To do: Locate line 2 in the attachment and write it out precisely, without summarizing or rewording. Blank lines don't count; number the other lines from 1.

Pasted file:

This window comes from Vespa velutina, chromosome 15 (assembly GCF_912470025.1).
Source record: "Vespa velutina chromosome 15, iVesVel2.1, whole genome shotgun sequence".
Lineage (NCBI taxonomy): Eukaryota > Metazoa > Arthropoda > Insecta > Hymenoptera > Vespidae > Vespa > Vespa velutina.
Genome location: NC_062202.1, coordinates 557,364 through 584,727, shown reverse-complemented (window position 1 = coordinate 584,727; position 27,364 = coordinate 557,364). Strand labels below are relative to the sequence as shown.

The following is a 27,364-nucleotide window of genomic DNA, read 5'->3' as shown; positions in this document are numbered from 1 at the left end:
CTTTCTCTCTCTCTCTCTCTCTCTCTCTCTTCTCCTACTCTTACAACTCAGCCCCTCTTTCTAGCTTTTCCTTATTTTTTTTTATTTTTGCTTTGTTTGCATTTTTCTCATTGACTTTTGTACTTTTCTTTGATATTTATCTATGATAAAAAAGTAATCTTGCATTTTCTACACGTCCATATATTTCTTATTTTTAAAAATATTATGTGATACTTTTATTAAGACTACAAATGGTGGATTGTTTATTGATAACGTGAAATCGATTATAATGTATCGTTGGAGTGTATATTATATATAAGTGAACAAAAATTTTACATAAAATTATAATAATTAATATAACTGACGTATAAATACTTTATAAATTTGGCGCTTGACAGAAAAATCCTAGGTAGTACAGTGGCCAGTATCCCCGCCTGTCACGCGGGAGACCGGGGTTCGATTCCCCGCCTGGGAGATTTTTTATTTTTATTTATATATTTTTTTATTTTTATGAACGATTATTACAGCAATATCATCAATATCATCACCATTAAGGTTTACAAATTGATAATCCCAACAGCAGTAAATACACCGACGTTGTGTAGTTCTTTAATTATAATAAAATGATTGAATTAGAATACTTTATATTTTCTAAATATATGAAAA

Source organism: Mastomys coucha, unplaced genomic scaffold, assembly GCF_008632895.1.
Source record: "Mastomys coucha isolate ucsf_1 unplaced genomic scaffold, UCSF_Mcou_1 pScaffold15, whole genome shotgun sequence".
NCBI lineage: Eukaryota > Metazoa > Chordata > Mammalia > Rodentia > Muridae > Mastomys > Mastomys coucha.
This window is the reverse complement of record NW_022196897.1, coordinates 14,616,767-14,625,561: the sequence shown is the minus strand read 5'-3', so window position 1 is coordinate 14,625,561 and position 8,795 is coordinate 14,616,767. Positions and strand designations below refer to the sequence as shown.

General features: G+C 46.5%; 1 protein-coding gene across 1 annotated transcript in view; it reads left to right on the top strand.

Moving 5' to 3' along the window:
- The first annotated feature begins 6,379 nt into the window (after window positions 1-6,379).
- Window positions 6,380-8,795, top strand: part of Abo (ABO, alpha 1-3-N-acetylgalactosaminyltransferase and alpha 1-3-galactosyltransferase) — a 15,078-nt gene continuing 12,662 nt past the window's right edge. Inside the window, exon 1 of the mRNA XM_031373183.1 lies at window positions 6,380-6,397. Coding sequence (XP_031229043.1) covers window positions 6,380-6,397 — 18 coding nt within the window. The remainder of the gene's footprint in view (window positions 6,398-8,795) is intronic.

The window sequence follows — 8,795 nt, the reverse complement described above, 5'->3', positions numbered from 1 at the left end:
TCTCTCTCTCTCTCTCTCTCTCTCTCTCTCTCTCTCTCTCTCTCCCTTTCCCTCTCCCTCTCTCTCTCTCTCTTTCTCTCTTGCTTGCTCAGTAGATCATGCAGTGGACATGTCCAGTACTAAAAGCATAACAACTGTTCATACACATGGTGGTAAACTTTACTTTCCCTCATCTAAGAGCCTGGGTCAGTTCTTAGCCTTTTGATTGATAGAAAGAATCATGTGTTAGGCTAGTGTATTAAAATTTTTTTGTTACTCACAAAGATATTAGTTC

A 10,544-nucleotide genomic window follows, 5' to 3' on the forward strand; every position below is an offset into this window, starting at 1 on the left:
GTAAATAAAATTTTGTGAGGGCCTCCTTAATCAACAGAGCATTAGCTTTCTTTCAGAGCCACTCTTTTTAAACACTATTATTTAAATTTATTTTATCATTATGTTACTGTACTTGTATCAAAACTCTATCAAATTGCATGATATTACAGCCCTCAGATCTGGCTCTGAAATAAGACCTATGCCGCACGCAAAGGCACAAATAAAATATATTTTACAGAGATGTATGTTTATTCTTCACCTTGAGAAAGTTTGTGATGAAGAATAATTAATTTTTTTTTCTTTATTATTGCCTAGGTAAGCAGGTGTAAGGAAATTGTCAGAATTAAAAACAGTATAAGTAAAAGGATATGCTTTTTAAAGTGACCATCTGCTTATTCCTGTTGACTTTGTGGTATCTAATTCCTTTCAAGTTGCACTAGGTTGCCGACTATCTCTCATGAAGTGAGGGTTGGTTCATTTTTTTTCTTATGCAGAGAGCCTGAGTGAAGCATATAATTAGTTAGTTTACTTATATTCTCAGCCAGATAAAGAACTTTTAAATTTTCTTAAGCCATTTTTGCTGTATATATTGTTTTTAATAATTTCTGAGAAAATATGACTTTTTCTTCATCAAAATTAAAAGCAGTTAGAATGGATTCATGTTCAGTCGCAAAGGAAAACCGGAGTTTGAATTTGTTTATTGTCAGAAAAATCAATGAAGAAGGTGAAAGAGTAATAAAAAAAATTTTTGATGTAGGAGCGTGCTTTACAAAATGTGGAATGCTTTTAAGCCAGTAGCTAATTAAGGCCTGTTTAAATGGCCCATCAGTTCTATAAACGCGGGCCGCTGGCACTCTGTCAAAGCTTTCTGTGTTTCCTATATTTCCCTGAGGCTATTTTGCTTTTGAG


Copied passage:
Source record: "Vespa velutina chromosome 15, iVesVel2.1, whole genome shotgun sequence".